During his keynote address at the Canadian Network of Asset Managers (CNAM) conference this May, Matrix Group’s Andrew C. Lemer said 98 per cent of the U.S. municipalities took the “easy way out” when complying with the Governmental Accounting Standards Board’s (GASB’s) Statement 34. When accounting for their assets, municipalities chose to go the current replacement value and depreciation route, which Lemer feels was much less valuable, and didn’t advance the field of asset management (AM) as he had hoped it would.
At the same conference, University of British Columbia’s Dana Vanier gave a report card style update on how Canadian municipalities did with our version of GASB, the Public Sector Accounting Board’s (PSAB) 3150, now that the first round of financial statements have been submitted. The verdict? Not great; not terrible.
Vanier, who analyzed the financial reports of 20 municipalities, said data omissions when it came to condition assessment amounted to a missed opportunity for stewardship. Beyond the basic inventory, PSAB requires municipalities to calculate the standard depreciation of its assets. Vanier said most municipalities chose to calculate useful life of tangible capital assets (TCAs) as a straight line—an approach he feels is less than accurate.
Kim Fowler is director of sustainability for the City of Victoria. She says, “The odd thing about PSAB is the more depreciated [the assets], the better your accounting looks. That’s the difference between accounting and engineering.”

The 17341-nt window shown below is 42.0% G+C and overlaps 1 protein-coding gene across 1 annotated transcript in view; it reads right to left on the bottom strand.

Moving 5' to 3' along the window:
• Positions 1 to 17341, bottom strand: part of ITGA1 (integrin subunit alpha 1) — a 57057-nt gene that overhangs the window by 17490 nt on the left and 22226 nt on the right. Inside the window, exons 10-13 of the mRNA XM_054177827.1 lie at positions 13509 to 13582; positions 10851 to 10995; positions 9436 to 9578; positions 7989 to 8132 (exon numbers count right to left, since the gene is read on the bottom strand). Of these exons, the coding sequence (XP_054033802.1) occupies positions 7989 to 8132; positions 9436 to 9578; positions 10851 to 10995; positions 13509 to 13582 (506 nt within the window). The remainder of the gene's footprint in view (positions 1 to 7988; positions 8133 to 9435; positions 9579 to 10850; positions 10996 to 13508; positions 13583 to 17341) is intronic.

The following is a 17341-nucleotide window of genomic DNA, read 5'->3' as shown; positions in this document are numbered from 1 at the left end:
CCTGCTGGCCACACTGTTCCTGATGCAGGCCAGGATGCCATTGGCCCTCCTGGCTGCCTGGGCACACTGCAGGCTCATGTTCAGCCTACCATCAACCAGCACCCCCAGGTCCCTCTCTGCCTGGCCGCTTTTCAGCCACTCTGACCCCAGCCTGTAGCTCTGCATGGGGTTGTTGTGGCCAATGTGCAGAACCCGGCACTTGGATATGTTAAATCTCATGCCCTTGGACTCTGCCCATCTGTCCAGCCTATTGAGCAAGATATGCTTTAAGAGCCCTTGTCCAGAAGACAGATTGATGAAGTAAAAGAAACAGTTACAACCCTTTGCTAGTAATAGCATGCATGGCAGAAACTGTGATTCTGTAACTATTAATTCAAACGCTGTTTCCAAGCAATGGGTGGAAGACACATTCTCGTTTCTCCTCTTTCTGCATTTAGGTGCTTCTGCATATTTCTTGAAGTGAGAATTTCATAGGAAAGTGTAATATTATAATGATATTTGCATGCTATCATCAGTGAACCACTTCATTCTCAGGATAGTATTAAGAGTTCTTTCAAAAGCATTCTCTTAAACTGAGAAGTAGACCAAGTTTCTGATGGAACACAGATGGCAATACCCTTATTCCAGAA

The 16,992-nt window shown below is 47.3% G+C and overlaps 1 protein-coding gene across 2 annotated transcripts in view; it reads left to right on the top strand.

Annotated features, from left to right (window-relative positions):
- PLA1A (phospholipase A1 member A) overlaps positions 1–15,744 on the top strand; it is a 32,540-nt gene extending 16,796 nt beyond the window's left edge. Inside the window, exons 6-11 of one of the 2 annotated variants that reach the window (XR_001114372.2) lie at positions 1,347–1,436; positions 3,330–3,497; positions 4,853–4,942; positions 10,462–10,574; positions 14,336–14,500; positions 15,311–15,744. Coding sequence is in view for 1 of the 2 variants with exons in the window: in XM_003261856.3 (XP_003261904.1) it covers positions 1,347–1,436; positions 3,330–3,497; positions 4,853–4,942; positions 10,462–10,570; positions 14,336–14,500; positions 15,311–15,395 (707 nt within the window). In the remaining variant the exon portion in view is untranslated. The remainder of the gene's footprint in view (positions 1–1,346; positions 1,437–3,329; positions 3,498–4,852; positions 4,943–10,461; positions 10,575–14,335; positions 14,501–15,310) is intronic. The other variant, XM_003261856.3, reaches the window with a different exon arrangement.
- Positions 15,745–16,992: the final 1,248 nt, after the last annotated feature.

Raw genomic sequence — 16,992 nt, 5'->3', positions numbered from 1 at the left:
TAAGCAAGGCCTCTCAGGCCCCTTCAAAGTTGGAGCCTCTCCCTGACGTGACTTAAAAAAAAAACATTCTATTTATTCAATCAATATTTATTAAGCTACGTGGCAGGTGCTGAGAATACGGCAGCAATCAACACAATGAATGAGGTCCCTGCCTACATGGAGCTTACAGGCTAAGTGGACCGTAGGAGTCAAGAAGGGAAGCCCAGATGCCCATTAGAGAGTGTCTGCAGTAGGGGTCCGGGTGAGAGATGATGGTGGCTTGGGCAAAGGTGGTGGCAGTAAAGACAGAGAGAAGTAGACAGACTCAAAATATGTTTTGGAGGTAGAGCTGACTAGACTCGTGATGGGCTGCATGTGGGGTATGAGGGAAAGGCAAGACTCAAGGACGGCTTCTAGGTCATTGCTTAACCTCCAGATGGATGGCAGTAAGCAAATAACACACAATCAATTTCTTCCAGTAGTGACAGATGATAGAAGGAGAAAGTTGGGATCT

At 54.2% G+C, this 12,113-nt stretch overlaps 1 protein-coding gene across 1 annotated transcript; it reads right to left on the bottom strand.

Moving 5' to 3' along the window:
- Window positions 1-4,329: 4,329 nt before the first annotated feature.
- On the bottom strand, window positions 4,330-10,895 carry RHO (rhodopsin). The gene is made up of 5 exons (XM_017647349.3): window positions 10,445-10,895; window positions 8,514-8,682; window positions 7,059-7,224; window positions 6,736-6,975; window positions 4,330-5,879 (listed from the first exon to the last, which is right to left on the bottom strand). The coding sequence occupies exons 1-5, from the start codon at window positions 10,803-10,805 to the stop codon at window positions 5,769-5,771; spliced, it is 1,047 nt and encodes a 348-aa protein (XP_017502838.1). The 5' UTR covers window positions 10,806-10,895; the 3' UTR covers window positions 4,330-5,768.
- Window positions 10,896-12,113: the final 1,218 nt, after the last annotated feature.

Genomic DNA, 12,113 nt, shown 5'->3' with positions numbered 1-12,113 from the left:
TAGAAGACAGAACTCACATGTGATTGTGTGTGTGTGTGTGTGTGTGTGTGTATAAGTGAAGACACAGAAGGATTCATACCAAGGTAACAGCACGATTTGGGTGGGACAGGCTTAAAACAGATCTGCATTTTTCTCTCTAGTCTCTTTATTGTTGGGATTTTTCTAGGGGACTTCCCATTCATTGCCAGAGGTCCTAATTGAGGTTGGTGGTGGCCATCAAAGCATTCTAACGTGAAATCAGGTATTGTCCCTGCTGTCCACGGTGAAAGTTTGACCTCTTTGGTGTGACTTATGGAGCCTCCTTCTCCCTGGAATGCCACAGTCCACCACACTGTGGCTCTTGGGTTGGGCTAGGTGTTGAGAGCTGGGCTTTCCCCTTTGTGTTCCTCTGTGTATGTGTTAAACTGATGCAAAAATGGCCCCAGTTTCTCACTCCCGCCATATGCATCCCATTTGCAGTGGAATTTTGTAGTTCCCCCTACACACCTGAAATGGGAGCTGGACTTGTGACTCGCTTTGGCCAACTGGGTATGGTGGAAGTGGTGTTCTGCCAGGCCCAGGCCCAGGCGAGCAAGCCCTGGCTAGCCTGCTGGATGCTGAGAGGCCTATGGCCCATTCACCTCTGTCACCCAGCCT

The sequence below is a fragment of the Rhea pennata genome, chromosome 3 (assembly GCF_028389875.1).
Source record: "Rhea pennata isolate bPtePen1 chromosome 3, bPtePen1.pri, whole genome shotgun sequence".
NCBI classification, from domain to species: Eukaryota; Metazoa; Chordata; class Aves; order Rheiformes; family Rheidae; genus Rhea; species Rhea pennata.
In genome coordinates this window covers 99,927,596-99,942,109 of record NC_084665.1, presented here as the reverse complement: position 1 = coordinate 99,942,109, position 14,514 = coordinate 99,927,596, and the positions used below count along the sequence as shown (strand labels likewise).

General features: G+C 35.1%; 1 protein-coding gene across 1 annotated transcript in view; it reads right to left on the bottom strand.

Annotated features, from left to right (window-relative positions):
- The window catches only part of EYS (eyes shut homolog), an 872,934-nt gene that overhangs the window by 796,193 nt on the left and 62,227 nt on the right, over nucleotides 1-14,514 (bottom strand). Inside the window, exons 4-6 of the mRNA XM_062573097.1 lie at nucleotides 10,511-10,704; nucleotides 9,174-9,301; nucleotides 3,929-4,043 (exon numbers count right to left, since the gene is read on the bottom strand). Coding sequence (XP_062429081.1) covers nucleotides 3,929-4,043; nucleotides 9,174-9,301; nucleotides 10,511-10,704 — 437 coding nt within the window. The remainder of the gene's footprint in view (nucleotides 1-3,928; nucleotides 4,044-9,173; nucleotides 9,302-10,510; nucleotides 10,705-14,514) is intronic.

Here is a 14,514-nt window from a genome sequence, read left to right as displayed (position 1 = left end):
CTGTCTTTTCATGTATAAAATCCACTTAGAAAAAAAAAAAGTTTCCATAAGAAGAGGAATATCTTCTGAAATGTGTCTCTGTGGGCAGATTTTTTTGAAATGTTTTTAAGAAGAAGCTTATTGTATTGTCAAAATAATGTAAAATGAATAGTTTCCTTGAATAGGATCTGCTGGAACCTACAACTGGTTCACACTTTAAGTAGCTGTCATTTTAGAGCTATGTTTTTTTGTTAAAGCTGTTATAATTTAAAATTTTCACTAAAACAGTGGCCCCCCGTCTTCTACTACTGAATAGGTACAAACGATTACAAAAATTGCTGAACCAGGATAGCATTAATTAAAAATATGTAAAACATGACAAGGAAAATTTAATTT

Fowler says there’s an important final piece not being legislated by PSAB 3150: replacement. Municipalities didn’t have to include an estimate of the cost of replacing TCAs in their financial statements—in fact, Burnaby, British Columbia, the site of this year’s CNAM conference, is one of only a handful of municipalities that even has an operations and maintenance budget.
Holly Power-Garrett, with Halifax Regional Municipality’s (HRM’s) AM and infrastructure department, says her municipality will join that list. For the first time, AM became a budget issue, with even mainstream coverage of HRM’s budget debates mentioning both the infrastructure deficit and asset management.
The infrastructure planning group in HRM was created three years ago, but, Power-Garrett says, “this year, we really laid our cards on the table regarding what the lack of recapitalization is doing to our infrastructure.” During budget debates, councillors started asking what level of recapitalization would be required to bring assets up to an acceptable level. “These are questions they’ve never asked before.”
Besides increased advocacy from her department, Power-Garrett says PSAB requirements have also been an impetus for better asset management.
“Because of the work we’ve done, we can say with reasonable confidence what [investments] we need on bridges, roads, and solid waste assets,” says Power-Garrett. Her department estimates it needs approximately $145 million in the budget over three or four years—that’s about $300 million to $400 million more than is currently being spent.